Opinion: CJ Opinion

Lawsuit asks courts to declare COVID-19 emergency is over

Gov. Roy Cooper at a Jan. 6, 2021, COVID-19 briefing. (Pool photo)
Gov. Roy Cooper at a Jan. 6, 2021, COVID-19 briefing. (Pool photo)

Restraints on government power tend to loosen during times of emergency. That’s a key reason to ensure that official “emergencies” last no longer than absolutely necessary.

A lawsuit filed this month in Carteret County asks state courts to declare that North Carolina no longer faces an emergency in its response to COVID-19. Such a decision would block Gov. Roy Cooper from exercising extra powers he assumed more than a year ago.

Cooper has been making often unilateral decisions since March 2020 about closing and reopening businesses and schools, as well as setting limits on the number of people who can gather indoors and outdoors. He even mandated that North Carolinians wear masks in public places.

The governor has relaxed many of those restrictions in recent weeks. Yet he has not closed the door on the COVID-19 emergency. He could reinstate restrictions at any time. He would rely on his broad interpretation of the state’s Emergency Management Act.

“In order for a State of Emergency to exist, the emergency must be present, immediate, and existing, and not a condition which may or may not arise in the future or one which is about to arise or may be expected to arise,” according to the complaint filed May 7. Plaintiffs in the case are the Moore County-based activist group Freedom Matters NC and former state Republican Party official Michele Nix.

The suit goes on to explain why current conditions argue against a “present, immediate” emergency existing in North Carolina today.

“There have been declines in the percent of emergency department visits related to COVID-like illness,” according to a news release based on the complaint. “There have been declines in the daily diagnoses of COVID-19, [t]here have been declines in the positive tests for COVID-19, and [t]here has been a decline in the number of COVID-19 associated hospitalizations.”

Attorney Chuck Kitchen placed the number of serious COVID cases in perspective. “North Carolina’s population according to the U.S. Census Bureau was determined to be 10,488,084. As of April 5, 2021, 907 individuals were hospitalized in North Carolina with COVID-19. That is 0.009% of the total population.”

For Kitchen and his clients, the conclusion is clear: COVID-19 no longer merits an official state of emergency.

“If a state of emergency no longer exists, Governor Cooper’s authority to continue to issue Executive Orders is terminated,” according to Kitchen’s news release.

Lydia Boesch of Freedom Matters NC explained to Carolina Journal why she decided to challenge the governor’s actions. She saw Cooper’s orders generating fear among friends and neighbors.

“This fear has caused people to relinquish their freedoms and accept anything the government says to them,” Boesch told CJ. ”They don’t want to be the only one to stand up, and they allow themselves to be intimidated.”

Suit or no suit, Boesch wants Cooper to lift all remaining restrictions.

“There is no emergency anymore,” she said. “Why should Roy Cooper have the power to continue to dictate to everybody in North Carolina how they can live their lives? We felt like the courts were the only ways to end his emergency powers.”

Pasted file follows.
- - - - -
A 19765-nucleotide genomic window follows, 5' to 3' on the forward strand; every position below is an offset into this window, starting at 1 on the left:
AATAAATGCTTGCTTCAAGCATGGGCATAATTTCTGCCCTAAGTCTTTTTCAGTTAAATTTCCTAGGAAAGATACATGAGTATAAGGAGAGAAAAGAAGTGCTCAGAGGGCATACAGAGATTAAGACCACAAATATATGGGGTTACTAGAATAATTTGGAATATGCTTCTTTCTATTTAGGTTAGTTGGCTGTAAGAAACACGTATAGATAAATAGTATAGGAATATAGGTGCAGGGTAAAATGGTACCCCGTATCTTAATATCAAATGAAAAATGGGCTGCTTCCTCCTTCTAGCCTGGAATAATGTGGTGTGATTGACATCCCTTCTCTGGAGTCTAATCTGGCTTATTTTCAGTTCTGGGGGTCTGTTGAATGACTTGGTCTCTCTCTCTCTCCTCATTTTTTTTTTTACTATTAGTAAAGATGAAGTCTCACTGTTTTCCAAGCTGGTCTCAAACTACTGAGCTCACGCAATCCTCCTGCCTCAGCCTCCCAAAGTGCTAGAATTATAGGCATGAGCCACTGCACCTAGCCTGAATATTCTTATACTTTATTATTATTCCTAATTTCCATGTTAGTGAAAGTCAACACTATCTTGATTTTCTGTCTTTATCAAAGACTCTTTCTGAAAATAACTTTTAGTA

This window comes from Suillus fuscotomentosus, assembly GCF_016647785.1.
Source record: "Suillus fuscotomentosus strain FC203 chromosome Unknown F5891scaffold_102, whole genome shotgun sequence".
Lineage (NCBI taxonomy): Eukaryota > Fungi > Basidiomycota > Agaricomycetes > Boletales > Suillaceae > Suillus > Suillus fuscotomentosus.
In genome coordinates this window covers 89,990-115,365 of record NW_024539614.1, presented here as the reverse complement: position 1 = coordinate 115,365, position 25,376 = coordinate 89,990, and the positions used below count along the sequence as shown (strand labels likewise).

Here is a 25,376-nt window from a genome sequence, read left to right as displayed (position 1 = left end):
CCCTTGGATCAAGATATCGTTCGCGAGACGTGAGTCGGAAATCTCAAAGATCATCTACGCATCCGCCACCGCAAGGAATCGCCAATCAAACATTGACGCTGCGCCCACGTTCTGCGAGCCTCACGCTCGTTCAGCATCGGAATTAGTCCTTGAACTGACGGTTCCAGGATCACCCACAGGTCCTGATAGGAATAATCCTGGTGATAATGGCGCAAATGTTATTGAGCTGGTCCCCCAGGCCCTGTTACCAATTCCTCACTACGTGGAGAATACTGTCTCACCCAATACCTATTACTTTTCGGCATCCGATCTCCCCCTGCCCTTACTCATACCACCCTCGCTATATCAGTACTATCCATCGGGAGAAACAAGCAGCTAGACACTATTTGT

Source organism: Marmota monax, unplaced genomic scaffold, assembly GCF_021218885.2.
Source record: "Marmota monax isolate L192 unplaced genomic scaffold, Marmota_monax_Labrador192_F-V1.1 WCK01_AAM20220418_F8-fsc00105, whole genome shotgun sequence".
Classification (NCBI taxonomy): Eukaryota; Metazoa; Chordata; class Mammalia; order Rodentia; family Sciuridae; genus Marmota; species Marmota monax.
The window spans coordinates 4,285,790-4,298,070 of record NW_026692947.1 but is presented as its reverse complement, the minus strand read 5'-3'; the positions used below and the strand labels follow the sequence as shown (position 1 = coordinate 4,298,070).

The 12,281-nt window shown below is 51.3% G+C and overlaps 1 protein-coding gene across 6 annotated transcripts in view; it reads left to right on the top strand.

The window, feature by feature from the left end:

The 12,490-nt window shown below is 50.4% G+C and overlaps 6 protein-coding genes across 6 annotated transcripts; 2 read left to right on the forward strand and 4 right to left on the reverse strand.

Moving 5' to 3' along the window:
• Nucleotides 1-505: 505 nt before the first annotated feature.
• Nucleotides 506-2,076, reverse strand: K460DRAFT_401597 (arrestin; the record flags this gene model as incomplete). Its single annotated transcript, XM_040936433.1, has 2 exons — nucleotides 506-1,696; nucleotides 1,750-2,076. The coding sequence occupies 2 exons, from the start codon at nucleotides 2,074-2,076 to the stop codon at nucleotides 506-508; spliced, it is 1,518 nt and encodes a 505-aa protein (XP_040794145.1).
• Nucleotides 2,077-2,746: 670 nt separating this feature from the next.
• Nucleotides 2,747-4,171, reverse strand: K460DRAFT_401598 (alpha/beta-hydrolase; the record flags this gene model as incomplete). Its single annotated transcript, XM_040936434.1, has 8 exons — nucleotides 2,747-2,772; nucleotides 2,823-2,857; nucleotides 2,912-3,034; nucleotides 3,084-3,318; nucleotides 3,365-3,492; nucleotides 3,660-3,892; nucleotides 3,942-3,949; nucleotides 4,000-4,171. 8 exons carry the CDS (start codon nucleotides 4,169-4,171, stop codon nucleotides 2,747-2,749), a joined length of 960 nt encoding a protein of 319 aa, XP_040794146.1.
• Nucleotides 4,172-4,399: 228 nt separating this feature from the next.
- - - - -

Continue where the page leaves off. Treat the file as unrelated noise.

Much of the argument in Freedom Matters NC v. Cooper focused on the mask mandate. “Plaintiff’s members have been denied access to shops and stores as they were not wearing face coverings as mandated by the Defendant Cooper’s Executive Orders,” according to the complaint.

“This Plaintiff, in accordance with its mission to protect freedom in North Carolina, seeks to vindicate its constitutional rights and the rights of its members due to the unconstitutional … acts of the Defendant Cooper, including without limitation, their rights to personal dignity and autonomy, to be free from the forced wearing of masks, and to be free from the issuance of Executive Orders when a state of emergency does not currently exist.”

With Cooper ending the mask mandate on May 14, a week after the lawsuit, it’s hard to imagine a court wanting to leap into that aspect of the dispute. Yet the overall challenge to the state of emergency remains.

“We really aren’t in an emergency any longer,” said Jon Guze, senior fellow in legal studies for the John Locke Foundation. “Any reasonable definition of emergency — this has to be a situation that is emergent. It’s something new and urgent that has to be dealt with immediately.”

“The whole reason we have an Emergency Management Act — the only constitutional justification for delegating these kinds of powers to the governor, because really these are legislative powers — is because this is a situation that is so urgent and that has emerged so suddenly that there’s not time for the legislature to meet and deal with it,” Guze added.

It’s not clear how courts will respond to the argument. But those who are concerned about government stepping beyond its constitutional limits will watch closely.

An “emergency” that has lasted more than 440 days should concern us all.

Mitch Kokai is senior political analyst for the John Locke Foundation.